A small change to an algorithm is at the heart of fake news, tribalism and extreme behavior on social media.
In October 2009 Facebook made a fateful change to its algorithm which has had profound and polarizing effects on society. It’s a lesson in unintended consequences — for, on the surface, this tweak to the platform was made to improve user experience. However, it was really a strategic shift towards hyper-monetization, and this drive to turn the free social network into a money-printing machine also ended up exacerbating the worst human tendencies.
What happened was a decision to change the news feed from showing chronological updates to a new order, based on the popularity of a post. Popularity was quantified by a new algorithm which favored engagements. The more engagements a post received, the more chances it had of rising to the top of a newsfeed.
“A reaction of any kind, according to the amoral logic of the algorithm, is good.”
An engagement — as defined by Facebook and all the major social networks — is any kind of interaction with a post. That could be a like, a share, a comment, or a view. It doesn’t matter if you agree or disagree with the content. It doesn’t matter if you spit your coffee out in laughter or disgust. A reaction of any kind, according to the amoral logic of the algorithm, is “good.”
This algorithm change, and the social network’s rapid growth, turned Facebook into an advertising powerhouse. Exponential growth meant it was getting harder and harder to reach people in newsfeeds. The popularity algorithm further diminished returns by quickly de-optimizing posts which didn’t get immediate interaction.
To those seeking to cut through the newsfeed clutter, the solution Facebook offered was simple: pay to boost your content so it appears higher in your network’s newsfeeds. Publishers realized the good old days of free posting and high engagement were over. You had to “pay to play.” This system has translated into a multi-billion dollar profit scheme for the company, which is why they have no reason to change it.
However, a paid boost wasn’t enough to make content go viral. Salacious and controversial content inevitably began drowning out all other content, because that’s what garnered the most immediate interaction.
Just look at Kim Kardashian’s 2014 #BreakTheInternet Paper magazine cover. Featuring her glossy derriere, it was a calculated effort to punch our primordial buttons — it took off on social, indeed “breaking the internet” for a few days. Marketers and publishers were all abuzz about it.
With this new algorithm, sex, violence and hot-button issues have even more impact, especially when packaged in short, easily-digestible pieces with captivating images. And, with the power of paid boosting, lurid content gets even more life.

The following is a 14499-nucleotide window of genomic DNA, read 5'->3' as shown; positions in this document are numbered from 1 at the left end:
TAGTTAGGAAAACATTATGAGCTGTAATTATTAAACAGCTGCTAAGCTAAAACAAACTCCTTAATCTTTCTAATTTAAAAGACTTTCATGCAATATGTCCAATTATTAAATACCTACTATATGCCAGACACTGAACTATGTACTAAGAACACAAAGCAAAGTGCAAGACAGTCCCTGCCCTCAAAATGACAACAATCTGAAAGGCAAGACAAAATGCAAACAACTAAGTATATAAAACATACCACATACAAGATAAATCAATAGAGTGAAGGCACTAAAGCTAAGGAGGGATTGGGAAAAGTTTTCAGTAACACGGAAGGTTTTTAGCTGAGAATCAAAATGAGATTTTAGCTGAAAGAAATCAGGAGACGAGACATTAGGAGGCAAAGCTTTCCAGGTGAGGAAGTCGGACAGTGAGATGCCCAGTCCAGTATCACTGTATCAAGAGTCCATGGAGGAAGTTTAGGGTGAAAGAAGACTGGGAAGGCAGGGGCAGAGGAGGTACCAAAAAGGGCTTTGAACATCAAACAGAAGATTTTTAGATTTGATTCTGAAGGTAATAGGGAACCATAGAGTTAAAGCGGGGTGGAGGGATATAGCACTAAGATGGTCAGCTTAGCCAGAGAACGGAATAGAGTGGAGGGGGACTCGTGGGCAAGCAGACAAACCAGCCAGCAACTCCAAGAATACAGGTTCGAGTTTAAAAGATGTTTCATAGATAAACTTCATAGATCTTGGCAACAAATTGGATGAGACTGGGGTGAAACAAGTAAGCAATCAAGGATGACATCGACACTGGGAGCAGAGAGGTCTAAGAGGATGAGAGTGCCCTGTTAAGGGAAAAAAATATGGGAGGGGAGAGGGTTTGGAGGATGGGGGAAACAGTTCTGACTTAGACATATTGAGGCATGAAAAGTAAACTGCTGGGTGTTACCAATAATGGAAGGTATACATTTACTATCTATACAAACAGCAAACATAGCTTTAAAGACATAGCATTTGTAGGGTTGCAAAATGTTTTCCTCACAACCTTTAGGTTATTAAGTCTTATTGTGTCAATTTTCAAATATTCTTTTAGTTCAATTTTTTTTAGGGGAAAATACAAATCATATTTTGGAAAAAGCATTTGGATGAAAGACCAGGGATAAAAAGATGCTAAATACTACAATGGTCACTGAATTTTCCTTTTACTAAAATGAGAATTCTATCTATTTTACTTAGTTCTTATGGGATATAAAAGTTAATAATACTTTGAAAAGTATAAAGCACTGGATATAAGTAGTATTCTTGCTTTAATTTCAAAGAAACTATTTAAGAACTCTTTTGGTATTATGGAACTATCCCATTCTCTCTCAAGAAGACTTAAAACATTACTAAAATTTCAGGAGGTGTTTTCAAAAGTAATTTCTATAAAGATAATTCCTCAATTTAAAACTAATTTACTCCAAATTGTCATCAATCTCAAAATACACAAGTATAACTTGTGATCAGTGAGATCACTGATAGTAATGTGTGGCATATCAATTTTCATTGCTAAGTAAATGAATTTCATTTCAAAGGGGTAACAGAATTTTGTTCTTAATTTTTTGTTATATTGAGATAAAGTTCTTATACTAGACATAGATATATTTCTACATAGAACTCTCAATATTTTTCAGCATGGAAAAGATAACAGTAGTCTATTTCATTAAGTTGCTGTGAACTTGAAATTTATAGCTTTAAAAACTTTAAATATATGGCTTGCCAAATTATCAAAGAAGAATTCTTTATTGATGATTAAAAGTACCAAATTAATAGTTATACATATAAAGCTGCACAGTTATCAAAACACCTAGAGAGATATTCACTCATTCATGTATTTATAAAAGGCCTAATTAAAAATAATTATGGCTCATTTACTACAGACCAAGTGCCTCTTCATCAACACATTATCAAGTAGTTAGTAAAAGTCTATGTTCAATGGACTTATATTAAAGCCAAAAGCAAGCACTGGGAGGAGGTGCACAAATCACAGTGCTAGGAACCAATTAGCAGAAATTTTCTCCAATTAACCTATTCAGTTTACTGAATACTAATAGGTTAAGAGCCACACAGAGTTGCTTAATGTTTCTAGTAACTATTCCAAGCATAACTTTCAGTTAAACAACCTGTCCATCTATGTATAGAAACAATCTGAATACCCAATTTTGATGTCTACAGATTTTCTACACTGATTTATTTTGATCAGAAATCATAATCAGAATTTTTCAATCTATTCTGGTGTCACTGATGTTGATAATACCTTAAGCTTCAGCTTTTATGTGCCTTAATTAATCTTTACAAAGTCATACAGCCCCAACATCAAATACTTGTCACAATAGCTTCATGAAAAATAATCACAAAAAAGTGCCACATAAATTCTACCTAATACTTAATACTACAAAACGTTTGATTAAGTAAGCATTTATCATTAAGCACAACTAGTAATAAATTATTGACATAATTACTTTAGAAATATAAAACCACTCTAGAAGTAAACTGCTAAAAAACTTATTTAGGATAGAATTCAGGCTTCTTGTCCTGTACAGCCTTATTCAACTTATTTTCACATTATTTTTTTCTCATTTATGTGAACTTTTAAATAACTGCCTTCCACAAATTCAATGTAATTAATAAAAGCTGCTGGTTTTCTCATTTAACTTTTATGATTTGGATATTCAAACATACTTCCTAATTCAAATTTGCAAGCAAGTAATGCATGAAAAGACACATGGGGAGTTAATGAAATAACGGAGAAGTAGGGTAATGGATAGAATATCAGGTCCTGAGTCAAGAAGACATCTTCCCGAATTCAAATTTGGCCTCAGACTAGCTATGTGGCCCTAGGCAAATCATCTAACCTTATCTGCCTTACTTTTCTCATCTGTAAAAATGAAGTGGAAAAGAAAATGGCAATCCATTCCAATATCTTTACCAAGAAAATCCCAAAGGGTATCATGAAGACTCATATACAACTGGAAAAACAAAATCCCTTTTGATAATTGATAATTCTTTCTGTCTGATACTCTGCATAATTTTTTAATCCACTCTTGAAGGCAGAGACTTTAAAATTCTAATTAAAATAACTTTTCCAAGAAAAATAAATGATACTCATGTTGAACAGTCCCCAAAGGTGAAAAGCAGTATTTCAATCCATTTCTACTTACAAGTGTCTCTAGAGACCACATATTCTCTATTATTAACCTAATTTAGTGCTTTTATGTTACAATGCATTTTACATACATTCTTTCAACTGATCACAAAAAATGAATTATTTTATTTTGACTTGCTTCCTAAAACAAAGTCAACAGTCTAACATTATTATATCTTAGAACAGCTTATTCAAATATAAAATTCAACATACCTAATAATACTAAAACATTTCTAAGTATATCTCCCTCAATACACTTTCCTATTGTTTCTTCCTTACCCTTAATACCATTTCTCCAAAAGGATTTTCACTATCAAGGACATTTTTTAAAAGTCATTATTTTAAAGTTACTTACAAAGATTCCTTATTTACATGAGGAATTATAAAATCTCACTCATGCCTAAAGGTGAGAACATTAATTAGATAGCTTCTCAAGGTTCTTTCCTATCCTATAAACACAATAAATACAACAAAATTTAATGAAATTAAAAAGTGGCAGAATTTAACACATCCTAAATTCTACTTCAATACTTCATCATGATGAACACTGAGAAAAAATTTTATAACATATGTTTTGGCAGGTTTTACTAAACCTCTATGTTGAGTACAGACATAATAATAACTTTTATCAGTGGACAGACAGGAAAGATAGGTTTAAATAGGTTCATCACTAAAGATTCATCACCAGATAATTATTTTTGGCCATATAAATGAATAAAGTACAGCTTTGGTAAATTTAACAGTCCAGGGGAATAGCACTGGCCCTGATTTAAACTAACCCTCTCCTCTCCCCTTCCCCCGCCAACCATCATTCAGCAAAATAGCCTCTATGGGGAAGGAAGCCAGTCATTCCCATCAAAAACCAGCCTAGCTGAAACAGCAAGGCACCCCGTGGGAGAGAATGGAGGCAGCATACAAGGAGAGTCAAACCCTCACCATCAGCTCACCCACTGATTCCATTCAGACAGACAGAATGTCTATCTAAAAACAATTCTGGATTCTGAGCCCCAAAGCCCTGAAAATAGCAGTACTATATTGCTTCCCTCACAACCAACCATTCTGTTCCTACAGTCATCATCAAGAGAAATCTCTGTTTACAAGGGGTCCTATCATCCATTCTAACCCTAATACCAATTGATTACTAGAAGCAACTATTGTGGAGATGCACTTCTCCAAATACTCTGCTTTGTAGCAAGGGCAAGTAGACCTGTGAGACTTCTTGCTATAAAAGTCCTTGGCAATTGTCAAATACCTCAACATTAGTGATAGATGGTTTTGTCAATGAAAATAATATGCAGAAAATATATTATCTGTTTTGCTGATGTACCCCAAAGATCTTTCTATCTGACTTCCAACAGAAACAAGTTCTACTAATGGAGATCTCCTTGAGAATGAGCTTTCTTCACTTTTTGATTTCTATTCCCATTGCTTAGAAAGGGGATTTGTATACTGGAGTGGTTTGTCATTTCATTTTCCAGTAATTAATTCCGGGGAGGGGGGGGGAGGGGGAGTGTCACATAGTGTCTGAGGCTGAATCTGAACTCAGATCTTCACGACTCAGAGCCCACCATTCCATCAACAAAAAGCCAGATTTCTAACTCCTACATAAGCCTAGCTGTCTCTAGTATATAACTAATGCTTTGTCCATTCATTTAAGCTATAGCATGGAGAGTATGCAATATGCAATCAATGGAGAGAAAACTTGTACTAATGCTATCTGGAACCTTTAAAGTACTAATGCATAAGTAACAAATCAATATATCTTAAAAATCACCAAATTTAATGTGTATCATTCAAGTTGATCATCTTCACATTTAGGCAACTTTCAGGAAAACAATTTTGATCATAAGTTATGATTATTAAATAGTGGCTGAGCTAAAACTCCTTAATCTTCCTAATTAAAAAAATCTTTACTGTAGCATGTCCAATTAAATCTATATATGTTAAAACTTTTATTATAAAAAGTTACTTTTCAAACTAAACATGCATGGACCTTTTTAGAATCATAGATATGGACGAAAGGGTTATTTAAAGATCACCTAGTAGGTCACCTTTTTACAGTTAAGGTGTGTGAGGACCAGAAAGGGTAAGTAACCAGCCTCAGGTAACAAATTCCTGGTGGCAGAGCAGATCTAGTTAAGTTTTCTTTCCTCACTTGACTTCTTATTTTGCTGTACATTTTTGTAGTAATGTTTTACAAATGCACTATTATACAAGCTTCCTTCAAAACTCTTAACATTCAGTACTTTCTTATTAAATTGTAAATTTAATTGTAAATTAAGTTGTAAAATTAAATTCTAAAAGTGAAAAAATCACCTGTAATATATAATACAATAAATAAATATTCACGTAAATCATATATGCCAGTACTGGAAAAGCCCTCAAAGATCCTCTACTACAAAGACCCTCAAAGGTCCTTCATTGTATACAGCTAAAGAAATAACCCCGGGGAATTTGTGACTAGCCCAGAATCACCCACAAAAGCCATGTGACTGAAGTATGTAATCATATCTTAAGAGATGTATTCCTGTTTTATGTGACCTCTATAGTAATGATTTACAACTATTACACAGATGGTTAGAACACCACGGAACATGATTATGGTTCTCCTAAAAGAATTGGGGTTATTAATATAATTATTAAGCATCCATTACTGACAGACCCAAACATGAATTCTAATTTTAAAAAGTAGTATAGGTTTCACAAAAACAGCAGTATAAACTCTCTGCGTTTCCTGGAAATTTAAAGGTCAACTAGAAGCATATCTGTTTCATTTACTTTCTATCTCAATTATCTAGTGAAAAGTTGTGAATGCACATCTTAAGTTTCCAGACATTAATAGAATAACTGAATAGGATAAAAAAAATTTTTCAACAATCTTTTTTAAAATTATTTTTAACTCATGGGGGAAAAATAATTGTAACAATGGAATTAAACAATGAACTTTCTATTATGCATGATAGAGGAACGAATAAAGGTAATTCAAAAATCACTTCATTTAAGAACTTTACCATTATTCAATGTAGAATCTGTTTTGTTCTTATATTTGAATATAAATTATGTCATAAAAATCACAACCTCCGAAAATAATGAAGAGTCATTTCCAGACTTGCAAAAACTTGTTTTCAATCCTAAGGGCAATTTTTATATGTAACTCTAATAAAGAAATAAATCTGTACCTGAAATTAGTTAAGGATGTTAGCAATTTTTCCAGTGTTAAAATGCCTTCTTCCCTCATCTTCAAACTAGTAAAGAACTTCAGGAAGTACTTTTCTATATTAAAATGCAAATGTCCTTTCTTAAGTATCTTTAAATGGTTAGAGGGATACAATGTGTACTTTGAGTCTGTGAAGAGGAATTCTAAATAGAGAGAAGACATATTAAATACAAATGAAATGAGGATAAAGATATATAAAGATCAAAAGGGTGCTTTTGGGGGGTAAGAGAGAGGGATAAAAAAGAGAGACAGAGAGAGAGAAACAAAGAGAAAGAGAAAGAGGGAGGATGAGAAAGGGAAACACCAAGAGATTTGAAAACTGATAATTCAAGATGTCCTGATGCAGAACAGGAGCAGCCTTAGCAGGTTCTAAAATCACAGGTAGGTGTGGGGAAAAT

By the time Paper’s campaign went viral, the formula had been clear for years. Publishers had figured out that provocative, easy-to-scan content was the key to virality, and content creators zeroed in on one of the key ingredients favored by the algorithm: controversy. Controversial topics are inherently divisive and tribal, and posting a controversial opinion about a trending topic is a great way to game the system.
Unscrupulous content farm operators realized they could generate misleading, even outright false articles, and quickly gain traction on social networks. As uncovered in the 2017 Wired report by Samanth Subramanian, during the contentious 2016 presidential election, a cottage industry of fake news purveyors sprang up in unlikely places like Macedonia, where teenagers spotted trends, generated content with controversial headlines, and posted links on social networks. They boosted this content to targeted audiences — e.g. followers of Donald Trump, NRA, Evangelical Groups, etc. — in order to exploit our tribal tendencies.
Facebook profited from tactics like these, taking the money they generated from sponsored posts. Google, running ad networks on the sites receiving traffic from Facebook, also made revenue whenever eyeballs perused their content.
These tactics are representative of what’s going on throughout the rest of the “free” internet. In essence, much of the internet as we know it today, dependent on revenue generated by ad technology, incentivizes this type of behavior. You can bet if well-thought out, fair-minded, longform articles were all the rage, that’s what would be prioritized. Unfortunately, that’s just not in our nature.
“As in ancient Roman times, colorful filler is what holds our attention.”
“If it bleeds, it leads,” is an old, unattributed saying, which acted as the strategic North Star for pre-internet media moguls. Sensational stories launched broadcasts and graced the covers and front pages of print media. The sexier, bloodier and more lurid the story, the more people were likely to tune-in and read. There was never a conspiracy to push sensationalist stories on us. It happened to be what we wanted. “Bread and circuses” is the way to the common man’s heart, wrote the Roman satirist Juvenal. As in ancient Roman times, colorful filler is what holds our attention.
In the age of social networking, the attention game is won by whoever has the best algorithm. All of the social networks have their own version of the popularity engine, designed to keep their audiences captive. The problem is our natural tendency towards bread and circuses is now supercharged by machine-learning algorithms. These disembodied demigods of the modern era, ruling us silently from the cloud, as cold and calculating as HAL 9000, only see division and tribalism as a positive thing.
A little post-script: I almost titled this “The Link Between Kim Kardashian’s Butt and Russian Fake News Troll Farms” but realized I’d be undermining the my own critique.